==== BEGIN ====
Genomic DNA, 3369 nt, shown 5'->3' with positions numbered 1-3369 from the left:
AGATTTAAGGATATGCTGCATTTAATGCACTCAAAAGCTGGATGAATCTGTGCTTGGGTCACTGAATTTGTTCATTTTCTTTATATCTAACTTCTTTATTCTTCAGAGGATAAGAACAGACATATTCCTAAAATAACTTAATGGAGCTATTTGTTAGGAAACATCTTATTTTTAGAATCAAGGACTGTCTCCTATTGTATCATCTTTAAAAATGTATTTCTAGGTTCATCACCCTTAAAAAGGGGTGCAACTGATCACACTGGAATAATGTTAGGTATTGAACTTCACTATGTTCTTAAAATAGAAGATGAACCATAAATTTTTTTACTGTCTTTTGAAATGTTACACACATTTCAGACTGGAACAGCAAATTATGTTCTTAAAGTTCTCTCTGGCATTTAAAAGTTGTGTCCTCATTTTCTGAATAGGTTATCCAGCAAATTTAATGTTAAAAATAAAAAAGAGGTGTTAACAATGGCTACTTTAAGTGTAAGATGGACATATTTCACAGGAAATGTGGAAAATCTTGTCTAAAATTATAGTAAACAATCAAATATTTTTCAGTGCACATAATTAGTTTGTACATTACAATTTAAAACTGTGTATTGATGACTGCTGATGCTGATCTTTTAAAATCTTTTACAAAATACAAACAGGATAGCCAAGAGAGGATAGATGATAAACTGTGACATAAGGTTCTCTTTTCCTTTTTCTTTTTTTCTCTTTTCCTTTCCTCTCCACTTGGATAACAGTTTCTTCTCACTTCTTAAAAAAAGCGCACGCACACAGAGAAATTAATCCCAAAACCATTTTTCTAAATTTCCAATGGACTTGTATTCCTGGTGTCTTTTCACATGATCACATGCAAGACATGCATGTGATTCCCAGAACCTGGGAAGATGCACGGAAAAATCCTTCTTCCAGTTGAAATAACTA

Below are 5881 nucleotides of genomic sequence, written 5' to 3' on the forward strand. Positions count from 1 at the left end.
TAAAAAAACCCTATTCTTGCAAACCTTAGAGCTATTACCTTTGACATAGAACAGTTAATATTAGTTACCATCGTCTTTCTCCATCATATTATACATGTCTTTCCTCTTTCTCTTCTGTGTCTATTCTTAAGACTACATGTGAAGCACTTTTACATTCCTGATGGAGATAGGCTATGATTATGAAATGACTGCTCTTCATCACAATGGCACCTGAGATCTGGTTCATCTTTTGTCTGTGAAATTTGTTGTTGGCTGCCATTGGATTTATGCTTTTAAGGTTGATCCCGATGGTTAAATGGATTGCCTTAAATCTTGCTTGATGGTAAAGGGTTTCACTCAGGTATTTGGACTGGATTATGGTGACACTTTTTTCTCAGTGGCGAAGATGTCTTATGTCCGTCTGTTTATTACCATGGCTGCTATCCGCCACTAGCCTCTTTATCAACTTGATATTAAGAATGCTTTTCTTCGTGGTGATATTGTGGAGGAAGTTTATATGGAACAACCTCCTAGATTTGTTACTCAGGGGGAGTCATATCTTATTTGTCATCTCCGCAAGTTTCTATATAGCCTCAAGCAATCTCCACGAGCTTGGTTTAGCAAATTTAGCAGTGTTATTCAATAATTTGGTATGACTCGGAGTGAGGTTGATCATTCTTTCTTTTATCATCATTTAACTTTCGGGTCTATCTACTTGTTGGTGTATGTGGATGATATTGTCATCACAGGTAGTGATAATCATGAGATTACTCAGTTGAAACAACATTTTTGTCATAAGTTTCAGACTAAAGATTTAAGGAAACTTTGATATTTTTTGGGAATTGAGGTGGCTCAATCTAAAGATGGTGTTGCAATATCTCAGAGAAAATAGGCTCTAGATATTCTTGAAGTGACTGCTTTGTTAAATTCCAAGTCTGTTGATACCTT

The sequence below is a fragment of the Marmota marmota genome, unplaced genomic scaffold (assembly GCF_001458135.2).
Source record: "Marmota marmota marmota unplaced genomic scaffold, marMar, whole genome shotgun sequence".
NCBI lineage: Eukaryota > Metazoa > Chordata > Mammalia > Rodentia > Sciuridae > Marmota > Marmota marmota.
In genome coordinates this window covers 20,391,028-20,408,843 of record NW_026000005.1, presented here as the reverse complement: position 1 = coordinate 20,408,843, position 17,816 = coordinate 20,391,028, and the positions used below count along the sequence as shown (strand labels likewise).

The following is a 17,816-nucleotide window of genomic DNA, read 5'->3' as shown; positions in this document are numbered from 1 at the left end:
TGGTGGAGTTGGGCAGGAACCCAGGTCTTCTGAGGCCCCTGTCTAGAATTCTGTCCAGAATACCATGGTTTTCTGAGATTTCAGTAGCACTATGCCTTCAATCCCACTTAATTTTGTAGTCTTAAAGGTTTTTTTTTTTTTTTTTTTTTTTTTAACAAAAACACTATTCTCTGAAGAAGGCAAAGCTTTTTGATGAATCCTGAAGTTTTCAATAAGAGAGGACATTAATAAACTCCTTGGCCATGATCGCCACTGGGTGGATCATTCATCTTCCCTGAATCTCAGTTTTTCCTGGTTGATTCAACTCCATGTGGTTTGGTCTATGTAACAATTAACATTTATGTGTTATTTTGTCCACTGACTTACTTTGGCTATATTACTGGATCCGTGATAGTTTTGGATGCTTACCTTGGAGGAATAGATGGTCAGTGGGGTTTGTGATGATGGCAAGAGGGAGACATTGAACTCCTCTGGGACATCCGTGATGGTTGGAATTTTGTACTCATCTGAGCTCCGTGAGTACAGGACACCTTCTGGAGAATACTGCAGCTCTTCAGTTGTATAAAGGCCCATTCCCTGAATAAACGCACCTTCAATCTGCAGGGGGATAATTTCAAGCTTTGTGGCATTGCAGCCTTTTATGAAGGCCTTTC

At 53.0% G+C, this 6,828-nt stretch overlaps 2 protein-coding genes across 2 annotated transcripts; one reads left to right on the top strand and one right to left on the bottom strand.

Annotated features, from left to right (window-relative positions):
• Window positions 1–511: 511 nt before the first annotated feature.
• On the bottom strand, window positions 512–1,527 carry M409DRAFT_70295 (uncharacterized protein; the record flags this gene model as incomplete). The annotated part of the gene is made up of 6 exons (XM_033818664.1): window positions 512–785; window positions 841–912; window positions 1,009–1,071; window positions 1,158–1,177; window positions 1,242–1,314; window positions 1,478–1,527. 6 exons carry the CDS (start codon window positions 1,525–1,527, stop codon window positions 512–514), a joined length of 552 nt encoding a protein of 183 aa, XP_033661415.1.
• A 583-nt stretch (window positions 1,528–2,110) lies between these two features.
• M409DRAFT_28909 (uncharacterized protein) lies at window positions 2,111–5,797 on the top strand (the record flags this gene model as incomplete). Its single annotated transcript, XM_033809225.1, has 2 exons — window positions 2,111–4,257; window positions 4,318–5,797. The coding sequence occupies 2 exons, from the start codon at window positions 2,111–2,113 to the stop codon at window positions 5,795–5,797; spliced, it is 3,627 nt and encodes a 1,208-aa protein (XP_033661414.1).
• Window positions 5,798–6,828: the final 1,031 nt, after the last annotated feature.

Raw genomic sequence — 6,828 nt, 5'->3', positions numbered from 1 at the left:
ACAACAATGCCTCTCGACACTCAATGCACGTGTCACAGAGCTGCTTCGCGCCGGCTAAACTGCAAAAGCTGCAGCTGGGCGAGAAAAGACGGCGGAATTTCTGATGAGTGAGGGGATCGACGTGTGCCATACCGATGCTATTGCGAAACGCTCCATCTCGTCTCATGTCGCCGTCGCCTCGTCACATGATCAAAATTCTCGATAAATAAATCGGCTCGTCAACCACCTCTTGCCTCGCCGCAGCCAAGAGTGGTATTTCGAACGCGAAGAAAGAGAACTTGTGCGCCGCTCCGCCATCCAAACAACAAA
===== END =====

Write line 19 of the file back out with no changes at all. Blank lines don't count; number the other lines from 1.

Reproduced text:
ACAACAATGCCTCTCGACACTCAATGCACGTGTCACAGAGCTGCTTCGCGCCGGCTAAACTGCAAAAGCTGCAGCTGGGCGAGAAAAGACGGCGGAATTTCTGATGAGTGAGGGGATCGACGTGTGCCATACCGATGCTATTGCGAAACGCTCCATCTCGTCTCATGTCGCCGTCGCCTCGTCACATGATCAAAATTCTCGATAAATAAATCGGCTCGTCAACCACCTCTTGCCTCGCCGCAGCCAAGAGTGGTATTTCGAACGCGAAGAAAGAGAACTTGTGCGCCGCTCCGCCATCCAAACAACAAA